Each traveler’s power relates somehow to one type of stop on the road – for example, meals might cost you less, you’ll always earn an extra point for stopping at a hot spring, or gain points and money for having encounters as you travel. Each player will take a look at two of these travelers (chosen randomly) at the start of the game and choose one – allowing you a little more control over the strategy you’ll be taking for the game, rather than being assigned a traveler. Then when the game starts, you’ll be working a little tactically against the other players as they – inevitably – will select the stop you want. As the player who trails behind on the road will always take the next turn, it’s good to not skip too far ahead for what you want, because you will only offer other players more opportunity (and, therefore, points).

I must finish up with a point about gameplay. I mentioned above that this is a game with quite a bit of chill. This is definitely the case in almost all of my experiences with this game, as there isn’t really direct player interaction – however, some players can be prone to blocking spots just to make sure others can’t go there (especially the farm!) and can sometimes snap up the cheaper meals at inns making it tougher for the late arrivals to afford their snack if they haven’t saved enough. (However, everything does balance out a little, as the late arrivals to the inn will always leave first and get their choice of next stop.) Overall, while blocking can happen, I do find that with movement and action selection spread out among the players, there’s no real opportunity for one person to be ganged up on and fall behind too badly.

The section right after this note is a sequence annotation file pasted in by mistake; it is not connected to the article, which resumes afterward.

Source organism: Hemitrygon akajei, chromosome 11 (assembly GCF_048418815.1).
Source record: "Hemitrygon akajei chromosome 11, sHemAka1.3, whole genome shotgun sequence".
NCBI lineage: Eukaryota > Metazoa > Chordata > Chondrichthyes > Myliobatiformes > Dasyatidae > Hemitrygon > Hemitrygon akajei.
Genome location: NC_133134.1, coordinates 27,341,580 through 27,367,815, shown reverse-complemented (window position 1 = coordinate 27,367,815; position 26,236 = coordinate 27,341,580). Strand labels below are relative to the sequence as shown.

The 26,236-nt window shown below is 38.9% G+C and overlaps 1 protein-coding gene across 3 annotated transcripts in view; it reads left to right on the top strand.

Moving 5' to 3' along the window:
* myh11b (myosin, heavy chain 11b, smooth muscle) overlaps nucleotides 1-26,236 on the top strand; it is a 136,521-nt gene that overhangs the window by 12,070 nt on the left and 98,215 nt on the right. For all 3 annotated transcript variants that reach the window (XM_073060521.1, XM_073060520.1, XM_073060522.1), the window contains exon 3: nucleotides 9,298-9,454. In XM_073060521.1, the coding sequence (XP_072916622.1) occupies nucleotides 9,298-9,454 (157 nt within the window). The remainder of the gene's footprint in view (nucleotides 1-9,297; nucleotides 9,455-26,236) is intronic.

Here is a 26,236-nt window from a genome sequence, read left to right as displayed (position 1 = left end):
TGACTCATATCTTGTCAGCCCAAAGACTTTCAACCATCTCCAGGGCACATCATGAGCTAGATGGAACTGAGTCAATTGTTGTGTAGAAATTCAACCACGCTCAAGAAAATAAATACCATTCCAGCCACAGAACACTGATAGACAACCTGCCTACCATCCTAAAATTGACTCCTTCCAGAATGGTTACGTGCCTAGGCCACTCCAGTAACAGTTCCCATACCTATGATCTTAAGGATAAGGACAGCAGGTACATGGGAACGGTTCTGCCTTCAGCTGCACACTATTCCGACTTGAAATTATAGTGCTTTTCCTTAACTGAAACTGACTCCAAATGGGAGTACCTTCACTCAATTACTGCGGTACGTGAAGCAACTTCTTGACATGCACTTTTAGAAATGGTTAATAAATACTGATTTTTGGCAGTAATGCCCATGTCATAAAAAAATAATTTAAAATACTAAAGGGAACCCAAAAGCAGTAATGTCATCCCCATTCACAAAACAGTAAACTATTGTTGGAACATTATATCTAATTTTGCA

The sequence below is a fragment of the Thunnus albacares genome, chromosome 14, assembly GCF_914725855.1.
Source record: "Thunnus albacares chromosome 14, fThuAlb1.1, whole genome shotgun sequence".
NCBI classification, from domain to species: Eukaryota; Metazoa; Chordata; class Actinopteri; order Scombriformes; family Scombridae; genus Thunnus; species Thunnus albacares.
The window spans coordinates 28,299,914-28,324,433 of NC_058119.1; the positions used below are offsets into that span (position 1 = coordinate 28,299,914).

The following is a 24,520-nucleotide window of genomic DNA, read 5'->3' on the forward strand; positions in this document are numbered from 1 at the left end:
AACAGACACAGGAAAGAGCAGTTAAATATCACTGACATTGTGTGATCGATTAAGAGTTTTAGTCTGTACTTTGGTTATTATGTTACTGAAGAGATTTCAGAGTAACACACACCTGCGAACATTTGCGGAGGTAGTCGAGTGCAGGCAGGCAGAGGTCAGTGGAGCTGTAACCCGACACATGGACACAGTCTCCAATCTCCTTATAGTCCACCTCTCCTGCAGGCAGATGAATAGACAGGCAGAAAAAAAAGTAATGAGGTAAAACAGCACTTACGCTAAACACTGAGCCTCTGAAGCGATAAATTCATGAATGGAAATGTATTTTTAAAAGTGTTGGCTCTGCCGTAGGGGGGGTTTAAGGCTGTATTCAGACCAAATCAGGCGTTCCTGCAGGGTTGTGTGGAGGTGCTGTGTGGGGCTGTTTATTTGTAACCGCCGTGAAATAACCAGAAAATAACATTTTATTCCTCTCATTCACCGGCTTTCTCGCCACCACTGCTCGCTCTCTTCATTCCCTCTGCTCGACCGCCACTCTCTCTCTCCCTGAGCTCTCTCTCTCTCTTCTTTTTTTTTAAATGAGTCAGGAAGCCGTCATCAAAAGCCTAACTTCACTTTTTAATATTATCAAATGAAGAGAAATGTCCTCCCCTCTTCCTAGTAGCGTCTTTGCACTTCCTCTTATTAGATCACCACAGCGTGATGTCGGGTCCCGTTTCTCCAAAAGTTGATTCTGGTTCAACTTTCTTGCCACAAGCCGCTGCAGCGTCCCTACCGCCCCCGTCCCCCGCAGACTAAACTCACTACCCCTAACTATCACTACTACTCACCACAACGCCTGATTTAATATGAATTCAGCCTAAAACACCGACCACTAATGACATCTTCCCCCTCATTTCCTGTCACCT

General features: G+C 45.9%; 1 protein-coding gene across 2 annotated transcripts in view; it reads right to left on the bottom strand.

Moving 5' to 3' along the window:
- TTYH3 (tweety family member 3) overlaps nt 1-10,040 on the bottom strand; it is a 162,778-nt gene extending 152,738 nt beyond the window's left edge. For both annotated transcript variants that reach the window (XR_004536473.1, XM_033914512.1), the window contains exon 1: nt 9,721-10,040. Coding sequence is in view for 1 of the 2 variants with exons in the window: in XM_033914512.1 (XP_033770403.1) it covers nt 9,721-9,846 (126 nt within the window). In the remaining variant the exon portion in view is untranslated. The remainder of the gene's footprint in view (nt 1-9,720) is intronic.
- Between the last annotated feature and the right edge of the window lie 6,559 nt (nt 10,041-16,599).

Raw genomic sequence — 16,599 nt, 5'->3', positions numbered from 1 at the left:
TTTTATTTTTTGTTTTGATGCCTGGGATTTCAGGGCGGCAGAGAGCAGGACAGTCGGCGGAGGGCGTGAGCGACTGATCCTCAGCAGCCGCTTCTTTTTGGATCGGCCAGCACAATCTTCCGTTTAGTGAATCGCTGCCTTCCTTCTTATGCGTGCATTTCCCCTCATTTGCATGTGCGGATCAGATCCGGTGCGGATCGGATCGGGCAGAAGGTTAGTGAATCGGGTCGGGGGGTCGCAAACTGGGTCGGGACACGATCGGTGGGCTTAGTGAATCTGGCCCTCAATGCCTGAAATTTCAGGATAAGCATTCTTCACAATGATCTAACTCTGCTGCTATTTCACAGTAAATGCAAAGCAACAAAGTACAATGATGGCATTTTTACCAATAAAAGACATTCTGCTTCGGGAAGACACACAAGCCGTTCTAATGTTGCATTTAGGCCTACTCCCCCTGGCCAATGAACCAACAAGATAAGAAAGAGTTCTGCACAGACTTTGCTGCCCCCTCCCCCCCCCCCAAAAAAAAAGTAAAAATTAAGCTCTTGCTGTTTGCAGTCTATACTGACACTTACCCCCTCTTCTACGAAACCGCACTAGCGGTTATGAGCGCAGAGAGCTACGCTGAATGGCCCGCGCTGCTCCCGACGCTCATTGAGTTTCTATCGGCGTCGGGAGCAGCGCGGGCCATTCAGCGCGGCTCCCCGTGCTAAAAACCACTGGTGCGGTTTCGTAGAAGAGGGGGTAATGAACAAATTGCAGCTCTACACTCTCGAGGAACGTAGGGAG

My recommendation is to play this at 3 and above players (4 is my sweet spot though) – I don’t dig the 2 player version with the “dummy” traveler, but some of you out there might be okay with it (it wasn’t my jam in 7 Wonders, either!). Really, what I want to get across is – play Tokaido now and play it often! It’s delightful, it’s a wonderful design, and a beautiful game. Bonus points: It’s even got its own soundtrack if you grab the Deluxe Edition or deluxe upgrade. You really can’t go wrong!

Tokaido is designed by Antoine Bauza, with art from Naïade (Xavier Gueniffey Durin). Playing 2 – 5 players, it takes roughly 45 minutes. Tokaido is published by Fun Forge and Passport Game Studios.


4 thoughts on “Why I Love Tokaido

  1. Sue B says:

    I love Tokaido too!

    But we have so little opportunity to play it when there’s just two of us in the house. 🙁

  2. Bill Johnson says:

    We love Tokaido, but rarely get to play because our group of gamers runs 6-8 players on any given game night. I’ve suggested two of us break off for a one-on-one strategy game, but the group tends to want to all play. So the only time I can play is when only 4 or 5 people show up.

    • admin@dailyworkerplacement.com says:

      That’s a tough one. It’s hard to get people to break off like that unless you have about 10+ people! – Nicole